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Which Is Healthier: Standing Or Sitting

There's mounting evidence that long stretches of inactivity are not good for you, even if you're not overweight and seem basically healthy.

two prairie dogs sit on a rock

Photo: yischon (Flickr)

These prairie dogs should get some exercise!

When you’re sitting, you’re essentially inactive, right? And there’s mounting evidence that long stretches of inactivity are not good for you, even if you’re not overweight and seem basically healthy.

Metabolizing Food

For example, in one experiment, researchers had healthy subjects spend an entire day sitting, then measured how well their bodies metabolized food and made insulin to regulate blood sugar.

The next day the subjects were allowed to get up and move around, but without doing any strenuous or even moderate exercise. And again, the researchers took the same measurements.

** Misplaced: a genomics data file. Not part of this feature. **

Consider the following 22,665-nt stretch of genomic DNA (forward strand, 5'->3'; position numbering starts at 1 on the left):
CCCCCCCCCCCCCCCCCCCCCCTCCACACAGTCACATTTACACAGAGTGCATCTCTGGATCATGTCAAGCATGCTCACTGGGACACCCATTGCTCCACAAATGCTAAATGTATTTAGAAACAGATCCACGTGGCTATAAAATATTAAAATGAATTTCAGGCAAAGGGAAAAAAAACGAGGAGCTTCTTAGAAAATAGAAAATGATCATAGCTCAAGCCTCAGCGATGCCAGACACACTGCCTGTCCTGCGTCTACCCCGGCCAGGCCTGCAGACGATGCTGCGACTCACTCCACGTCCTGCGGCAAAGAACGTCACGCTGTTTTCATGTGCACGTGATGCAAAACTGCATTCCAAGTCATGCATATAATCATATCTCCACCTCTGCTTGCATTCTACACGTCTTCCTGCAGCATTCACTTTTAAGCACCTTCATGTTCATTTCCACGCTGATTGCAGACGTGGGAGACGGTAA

So What Did They Find?

That’s the amazing thing. After just one day of sitting, the participants’ metabolism was starting to go haywire.

They didn’t literally become diabetic, but their bodies showed signs of struggling to produce insulin a hormone needed to draw sugar from blood into bodily tissues.

And When They Were Standing?

No problems with insulin. Now, one experiment doesn’t prove anything. But other studies have found similar evidence that prolonged inactivity may contribute to diseases like diabetes.

And they’ve found that being even mildly active, like puttering around the house or walking at a leisurely pace, could have large health benefits.

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